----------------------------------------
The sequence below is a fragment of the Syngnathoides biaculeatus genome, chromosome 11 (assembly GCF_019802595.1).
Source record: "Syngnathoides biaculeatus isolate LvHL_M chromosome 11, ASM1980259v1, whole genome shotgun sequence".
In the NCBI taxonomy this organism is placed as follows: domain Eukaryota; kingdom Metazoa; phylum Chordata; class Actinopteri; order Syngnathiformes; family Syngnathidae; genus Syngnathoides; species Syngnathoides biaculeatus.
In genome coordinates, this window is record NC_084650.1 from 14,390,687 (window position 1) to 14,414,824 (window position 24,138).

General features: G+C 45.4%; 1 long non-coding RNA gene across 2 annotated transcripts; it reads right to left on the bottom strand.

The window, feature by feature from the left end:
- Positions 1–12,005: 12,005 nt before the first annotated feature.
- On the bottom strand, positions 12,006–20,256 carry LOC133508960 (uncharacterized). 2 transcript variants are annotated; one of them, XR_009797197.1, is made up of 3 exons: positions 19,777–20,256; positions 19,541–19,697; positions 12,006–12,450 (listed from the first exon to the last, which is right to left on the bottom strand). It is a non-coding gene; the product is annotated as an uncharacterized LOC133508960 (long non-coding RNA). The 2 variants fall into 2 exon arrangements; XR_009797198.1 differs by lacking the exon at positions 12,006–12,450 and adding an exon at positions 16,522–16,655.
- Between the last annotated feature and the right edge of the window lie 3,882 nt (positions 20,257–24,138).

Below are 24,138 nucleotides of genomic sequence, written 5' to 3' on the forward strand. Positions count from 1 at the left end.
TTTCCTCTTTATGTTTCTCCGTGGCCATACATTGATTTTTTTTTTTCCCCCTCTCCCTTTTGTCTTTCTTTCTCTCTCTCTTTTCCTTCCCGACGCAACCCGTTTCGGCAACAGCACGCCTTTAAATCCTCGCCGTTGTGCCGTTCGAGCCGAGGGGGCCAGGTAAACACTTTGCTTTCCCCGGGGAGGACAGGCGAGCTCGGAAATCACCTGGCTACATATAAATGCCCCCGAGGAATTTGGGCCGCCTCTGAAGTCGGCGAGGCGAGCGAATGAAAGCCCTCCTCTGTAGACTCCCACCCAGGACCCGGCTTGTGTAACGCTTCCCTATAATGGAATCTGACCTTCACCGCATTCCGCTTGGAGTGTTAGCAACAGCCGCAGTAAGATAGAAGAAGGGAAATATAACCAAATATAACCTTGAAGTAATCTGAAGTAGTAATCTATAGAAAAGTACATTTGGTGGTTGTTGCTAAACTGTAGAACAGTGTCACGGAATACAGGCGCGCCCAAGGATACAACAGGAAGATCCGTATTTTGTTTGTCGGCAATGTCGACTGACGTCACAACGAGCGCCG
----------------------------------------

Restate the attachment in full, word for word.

The sequence below is a fragment of the Syngnathoides biaculeatus genome, chromosome 11 (assembly GCF_019802595.1).
Source record: "Syngnathoides biaculeatus isolate LvHL_M chromosome 11, ASM1980259v1, whole genome shotgun sequence".
In the NCBI taxonomy this organism is placed as follows: domain Eukaryota; kingdom Metazoa; phylum Chordata; class Actinopteri; order Syngnathiformes; family Syngnathidae; genus Syngnathoides; species Syngnathoides biaculeatus.
In genome coordinates, this window is record NC_084650.1 from 14,390,687 (window position 1) to 14,414,824 (window position 24,138).

General features: G+C 45.4%; 1 long non-coding RNA gene across 2 annotated transcripts; it reads right to left on the bottom strand.

The window, feature by feature from the left end:
- Positions 1–12,005: 12,005 nt before the first annotated feature.
- On the bottom strand, positions 12,006–20,256 carry LOC133508960 (uncharacterized). 2 transcript variants are annotated; one of them, XR_009797197.1, is made up of 3 exons: positions 19,777–20,256; positions 19,541–19,697; positions 12,006–12,450 (listed from the first exon to the last, which is right to left on the bottom strand). It is a non-coding gene; the product is annotated as an uncharacterized LOC133508960 (long non-coding RNA). The 2 variants fall into 2 exon arrangements; XR_009797198.1 differs by lacking the exon at positions 12,006–12,450 and adding an exon at positions 16,522–16,655.
- Between the last annotated feature and the right edge of the window lie 3,882 nt (positions 20,257–24,138).

Below are 24,138 nucleotides of genomic sequence, written 5' to 3' on the forward strand. Positions count from 1 at the left end.
TTTCCTCTTTATGTTTCTCCGTGGCCATACATTGATTTTTTTTTTTCCCCCTCTCCCTTTTGTCTTTCTTTCTCTCTCTCTTTTCCTTCCCGACGCAACCCGTTTCGGCAACAGCACGCCTTTAAATCCTCGCCGTTGTGCCGTTCGAGCCGAGGGGGCCAGGTAAACACTTTGCTTTCCCCGGGGAGGACAGGCGAGCTCGGAAATCACCTGGCTACATATAAATGCCCCCGAGGAATTTGGGCCGCCTCTGAAGTCGGCGAGGCGAGCGAATGAAAGCCCTCCTCTGTAGACTCCCACCCAGGACCCGGCTTGTGTAACGCTTCCCTATAATGGAATCTGACCTTCACCGCATTCCGCTTGGAGTGTTAGCAACAGCCGCAGTAAGATAGAAGAAGGGAAATATAACCAAATATAACCTTGAAGTAATCTGAAGTAGTAATCTATAGAAAAGTACATTTGGTGGTTGTTGCTAAACTGTAGAACAGTGTCACGGAATACAGGCGCGCCCAAGGATACAACAGGAAGATCCGTATTTTGTTTGTCGGCAATGTCGACTGACGTCACAACGAGCGCCG